• Relief for SBA 7(a), 504 or microloan waiving interest and payments for 6 mos
    • Student loans and residential mortgage forbearance for 3-6 mos (apply via servicer)
    • Professional Liability (Malpractice) discounts-- if you cut to part time, seek discount
    • Extended unemployment benefits, some allowance even for 1099 in some states
    • Extended tax filing and payment deadline to 7-15-2020, & some states
    • Employer Retention Tax Credit for first $10K paid per employee (if no PPP loan)
    • Payroll Tax delay (Social security), modifying for net operating losses, interest expense
    • Waived 10% penalty on IRA withdrawals
    • Medicare advance loans (on hold now), pause on 2% sequestration, HHS relief payments
    • Mainstreet Business Lending program, 2% loan, 6 mos deferred payments
    • For Healthcare Workers: Free hotel rooms, discounts at Walgeens (4-25-20), free food at McDonalds, free donuts Mondays at Krispy Kreme, early admission to Costco, etc.
    • Numerous other state programs--check your state med association for information

Some General Virus Considerations:

The problem comes from the high rate of asymptomatic transmission of the virus, thought to have a Ro value (basic reproduction number or the # of new infections caused by each positive case) ranging from 1.4 to 3.9, however due to lack of available widespread testing the true infection and transmission rates may be much higher. There are even "superspreaders" who have been traced to have infected dozens or more! (Stein RA. Super-spreaders in infectious diseases. Int J Infect Dis. 2011 Aug;15(8):e510-3.). This virus has an overall mortality rate between 2 and 10 times that of seasonal flu. The flu alone in the US alone kills 25,000 to 50,000 per year with over 500,000 hospitalizations and millions infected, but has a much shorter incubation and infectious period, and tends to burn out naturally each season. There is too much we still don't know about the new Coronavirus, but we can expect at least twice as many deaths compared to flu. There is talk of a 2nd wave this winter, when the COVID virus will run concurrent with annual flu. The coronaviruses are not new, first discovered by virologist June Almeida in the 1960's, and usually responsible for the common cold, but in some forms cause Sudden Acute Respiratory Syndrome (SARS) and MERS. Those words in most of us trigger memories of outbreaks with very high mortality rates of 9.2 to 37%, infecting thousands, and killing hundreds between 8 and 18 years ago. Any virus called SARS needs to be taken very seriously.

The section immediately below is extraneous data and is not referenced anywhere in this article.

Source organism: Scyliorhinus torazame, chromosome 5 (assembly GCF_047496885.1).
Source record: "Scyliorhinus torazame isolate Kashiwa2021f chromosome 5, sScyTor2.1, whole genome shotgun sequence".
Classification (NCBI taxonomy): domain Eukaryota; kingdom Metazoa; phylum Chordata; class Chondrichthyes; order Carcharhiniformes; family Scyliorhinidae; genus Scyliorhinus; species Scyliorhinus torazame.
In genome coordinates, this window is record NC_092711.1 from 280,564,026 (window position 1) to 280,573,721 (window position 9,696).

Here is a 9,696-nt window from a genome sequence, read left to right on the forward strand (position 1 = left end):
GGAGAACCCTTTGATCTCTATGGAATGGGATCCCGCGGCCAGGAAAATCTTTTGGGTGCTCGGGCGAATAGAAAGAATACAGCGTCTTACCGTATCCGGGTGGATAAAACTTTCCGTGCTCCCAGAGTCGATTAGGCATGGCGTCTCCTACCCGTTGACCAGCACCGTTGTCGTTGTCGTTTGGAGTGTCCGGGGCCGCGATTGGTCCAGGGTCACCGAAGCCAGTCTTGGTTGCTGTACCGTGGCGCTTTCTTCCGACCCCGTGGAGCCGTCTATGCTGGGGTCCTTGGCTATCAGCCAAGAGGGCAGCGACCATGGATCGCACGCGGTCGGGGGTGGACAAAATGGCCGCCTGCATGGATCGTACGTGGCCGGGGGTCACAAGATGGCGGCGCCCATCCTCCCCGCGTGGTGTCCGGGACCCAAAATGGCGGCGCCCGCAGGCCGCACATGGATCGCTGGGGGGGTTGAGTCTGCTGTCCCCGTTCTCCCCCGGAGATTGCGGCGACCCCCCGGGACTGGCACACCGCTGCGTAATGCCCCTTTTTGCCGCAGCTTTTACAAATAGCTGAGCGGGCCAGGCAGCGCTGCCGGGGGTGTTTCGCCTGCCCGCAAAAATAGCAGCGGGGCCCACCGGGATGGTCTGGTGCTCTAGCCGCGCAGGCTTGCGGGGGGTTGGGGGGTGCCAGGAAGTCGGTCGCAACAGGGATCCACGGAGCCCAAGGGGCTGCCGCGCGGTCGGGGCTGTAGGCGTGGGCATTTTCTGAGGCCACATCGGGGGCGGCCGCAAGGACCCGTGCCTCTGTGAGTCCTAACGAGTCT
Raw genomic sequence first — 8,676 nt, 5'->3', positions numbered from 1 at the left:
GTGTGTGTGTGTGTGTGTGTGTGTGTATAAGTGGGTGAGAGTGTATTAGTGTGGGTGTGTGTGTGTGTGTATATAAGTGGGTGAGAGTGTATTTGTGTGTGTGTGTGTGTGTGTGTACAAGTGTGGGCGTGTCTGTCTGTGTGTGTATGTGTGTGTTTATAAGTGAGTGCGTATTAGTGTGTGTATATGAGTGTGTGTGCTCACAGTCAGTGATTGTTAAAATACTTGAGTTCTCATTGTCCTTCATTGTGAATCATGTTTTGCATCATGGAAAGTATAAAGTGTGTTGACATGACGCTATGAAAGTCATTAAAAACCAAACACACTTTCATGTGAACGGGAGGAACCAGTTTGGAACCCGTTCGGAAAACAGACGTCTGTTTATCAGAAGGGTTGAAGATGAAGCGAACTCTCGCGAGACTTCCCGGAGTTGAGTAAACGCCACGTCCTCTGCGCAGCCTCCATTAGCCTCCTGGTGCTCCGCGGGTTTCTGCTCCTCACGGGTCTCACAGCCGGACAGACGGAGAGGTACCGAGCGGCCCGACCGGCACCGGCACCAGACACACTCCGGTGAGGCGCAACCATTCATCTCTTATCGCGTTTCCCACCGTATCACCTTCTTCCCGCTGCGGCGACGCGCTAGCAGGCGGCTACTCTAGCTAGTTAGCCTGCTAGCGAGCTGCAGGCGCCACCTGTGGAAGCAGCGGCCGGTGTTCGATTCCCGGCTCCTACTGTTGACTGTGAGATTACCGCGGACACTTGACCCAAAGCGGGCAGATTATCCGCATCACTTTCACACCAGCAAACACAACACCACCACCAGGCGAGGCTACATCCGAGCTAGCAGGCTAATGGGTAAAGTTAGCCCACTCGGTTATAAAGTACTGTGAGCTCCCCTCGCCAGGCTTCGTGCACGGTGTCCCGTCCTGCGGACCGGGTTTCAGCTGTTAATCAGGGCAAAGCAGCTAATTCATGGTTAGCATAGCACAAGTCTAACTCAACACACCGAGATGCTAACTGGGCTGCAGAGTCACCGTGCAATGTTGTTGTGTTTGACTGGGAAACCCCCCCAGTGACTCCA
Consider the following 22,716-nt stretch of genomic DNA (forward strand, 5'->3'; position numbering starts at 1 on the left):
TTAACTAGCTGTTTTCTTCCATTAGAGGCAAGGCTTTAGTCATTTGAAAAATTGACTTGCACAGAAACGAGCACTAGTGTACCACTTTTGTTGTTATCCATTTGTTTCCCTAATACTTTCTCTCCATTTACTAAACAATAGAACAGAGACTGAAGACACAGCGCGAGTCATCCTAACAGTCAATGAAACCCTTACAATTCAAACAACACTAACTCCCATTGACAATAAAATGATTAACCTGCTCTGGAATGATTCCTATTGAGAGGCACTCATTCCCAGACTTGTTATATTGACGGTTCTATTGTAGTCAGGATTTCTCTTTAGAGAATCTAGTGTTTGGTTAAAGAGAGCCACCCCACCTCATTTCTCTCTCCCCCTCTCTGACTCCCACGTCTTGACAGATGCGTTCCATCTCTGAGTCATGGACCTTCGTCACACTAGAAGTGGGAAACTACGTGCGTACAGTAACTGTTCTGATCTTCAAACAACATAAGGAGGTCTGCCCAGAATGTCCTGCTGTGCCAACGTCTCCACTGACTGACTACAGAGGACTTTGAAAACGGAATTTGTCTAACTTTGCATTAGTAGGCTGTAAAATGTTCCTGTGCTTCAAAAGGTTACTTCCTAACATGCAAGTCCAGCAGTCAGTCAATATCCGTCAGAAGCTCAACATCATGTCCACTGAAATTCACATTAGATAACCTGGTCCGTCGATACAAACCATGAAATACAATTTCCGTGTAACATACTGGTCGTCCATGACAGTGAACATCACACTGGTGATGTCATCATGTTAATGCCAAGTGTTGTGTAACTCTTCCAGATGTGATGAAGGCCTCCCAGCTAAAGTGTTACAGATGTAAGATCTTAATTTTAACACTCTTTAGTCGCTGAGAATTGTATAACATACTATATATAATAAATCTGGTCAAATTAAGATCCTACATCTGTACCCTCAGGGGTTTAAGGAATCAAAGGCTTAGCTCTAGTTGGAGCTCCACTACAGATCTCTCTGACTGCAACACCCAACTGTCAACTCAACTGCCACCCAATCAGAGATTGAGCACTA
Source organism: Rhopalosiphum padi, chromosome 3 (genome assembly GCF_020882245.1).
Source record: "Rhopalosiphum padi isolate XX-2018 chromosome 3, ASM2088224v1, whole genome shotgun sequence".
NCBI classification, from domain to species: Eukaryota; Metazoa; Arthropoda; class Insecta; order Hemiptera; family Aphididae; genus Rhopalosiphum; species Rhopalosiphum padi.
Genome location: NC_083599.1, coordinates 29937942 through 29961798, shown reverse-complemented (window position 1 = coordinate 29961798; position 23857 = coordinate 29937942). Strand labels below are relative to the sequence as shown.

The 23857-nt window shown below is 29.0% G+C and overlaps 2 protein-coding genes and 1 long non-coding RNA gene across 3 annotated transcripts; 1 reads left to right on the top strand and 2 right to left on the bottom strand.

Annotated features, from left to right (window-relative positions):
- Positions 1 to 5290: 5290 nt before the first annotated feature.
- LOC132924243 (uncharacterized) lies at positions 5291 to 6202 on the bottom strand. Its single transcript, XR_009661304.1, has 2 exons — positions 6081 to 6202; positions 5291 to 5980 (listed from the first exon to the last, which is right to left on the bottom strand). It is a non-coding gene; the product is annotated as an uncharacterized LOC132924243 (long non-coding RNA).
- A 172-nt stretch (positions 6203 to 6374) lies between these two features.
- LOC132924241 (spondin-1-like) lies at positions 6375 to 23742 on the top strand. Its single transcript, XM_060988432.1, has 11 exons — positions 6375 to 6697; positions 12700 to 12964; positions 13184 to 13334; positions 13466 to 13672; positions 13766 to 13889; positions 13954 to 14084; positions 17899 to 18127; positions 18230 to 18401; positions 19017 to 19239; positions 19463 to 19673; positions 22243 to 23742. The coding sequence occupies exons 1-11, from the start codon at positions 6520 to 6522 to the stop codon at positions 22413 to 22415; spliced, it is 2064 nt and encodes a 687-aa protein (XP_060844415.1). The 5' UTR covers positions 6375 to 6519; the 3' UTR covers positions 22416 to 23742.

Due to lack of testing availability (we even have a shortage of swabs) as well as inaccurate testing procedures ( just last week we changed from NP to OP swabbing due to high false negatives), most infections disease experts agree that we are likely underestimating exposure by at least a factor of 10. Our current count of 2.8M infected and nearly 200,000 deaths is likely closer to 28 M already. Just this week testing in New York showed asymptomatic infection rates in the 15% range. (Centre for Evidence-Based Medicine; Heneghan C, Brassey J, Jefferson T. COVID-19: What proportion are asymptomatic? 2020 [internet publication]., Day M. Covid-19: identifying and isolating asymptomatic people helped eliminate virus in Italian village. BMJ. 2020 Mar 23;368:m1165.). We won't have the full picture until either widespread virus or antibody testing. There is one city without any distancing which will be interesting to watch, as they try to build local "herd immunity," the threshold for COVID-19 being somewhere from 29 to 74% infection rate. (the formula is Pc or critical population = 1 - 1/Ro). However, while this city may eventually be safe, it is currently a nidus of contagion if residents stray outside city limits! They are also putting their own elderly population at disproportionally higher mortality risk.

From what we know, populations in close and frequent contact, such as prisons, cruise and military ships, and nursing homes, have astronomically high infection and death rates. This raises the question for TMS technician safety, having to be within inches of patient faces during setup and takedown of TMS. While not prolonged contact, it is certainly close, frequent and repeated.

It seems that for unknown reasons, people of all ages, but mostly older people, as high as 20% are sick enough to be hospitalized. Of those, about 10% seem to require ventilators and of those, as the death rate despite heroic efforts can be in the 80% range. The infection rate for front-line health care workers, especially doing intubation and CPR is staggering, in some cases up to 30% even with full PPE. There has been talk of universal DNR's, deadly delays in CPR by minutes while staff dons PPE, and the need to "flatten the curve," by social distancing and stay at home orders. These measures ARE clearly working well and we haven't had to resort to "Y" or "T" adapters for patients to share respirators. Many companies such as Tesla are stepping up and making large numbers of low cost, emergency respirators, and BIPAP is also being used whenever possible. So far, the death rates have been DESPITE these heroic efforts in the US, and not because we have run short of ventilators. However without people staying home the infection rate is expected to flare up again, at least locally. 

Little known & COVID complications (aside from ARDS) from a great article with over 450 references: 
(https://bestpractice.bmj.com/topics/en-gb/3000168/complications#referencePop434):  

    1. Emotional & mental: hospitals have banned visitors, so the toll on families who can't visit those sick and dying is staggering.  Caregiver and staff burnout is also high.
    2. Financial: Insurance seems to have waived copays for care related to COVID.  However does this mean someone hospitalized as a PUI (person under investigation) for suspected infection that is not given the formal diagnosis or having a positive test, will be stuck with copays on bills in the tens of thousands?  We would hope not.  There are already over 22 million unemployment applications and even medical practices have contracted and lost revenue.  Phones once busy are simply not ringing at this time and many medical practices including psychiatry have furloughed, cut hours or laid off staff and doctors.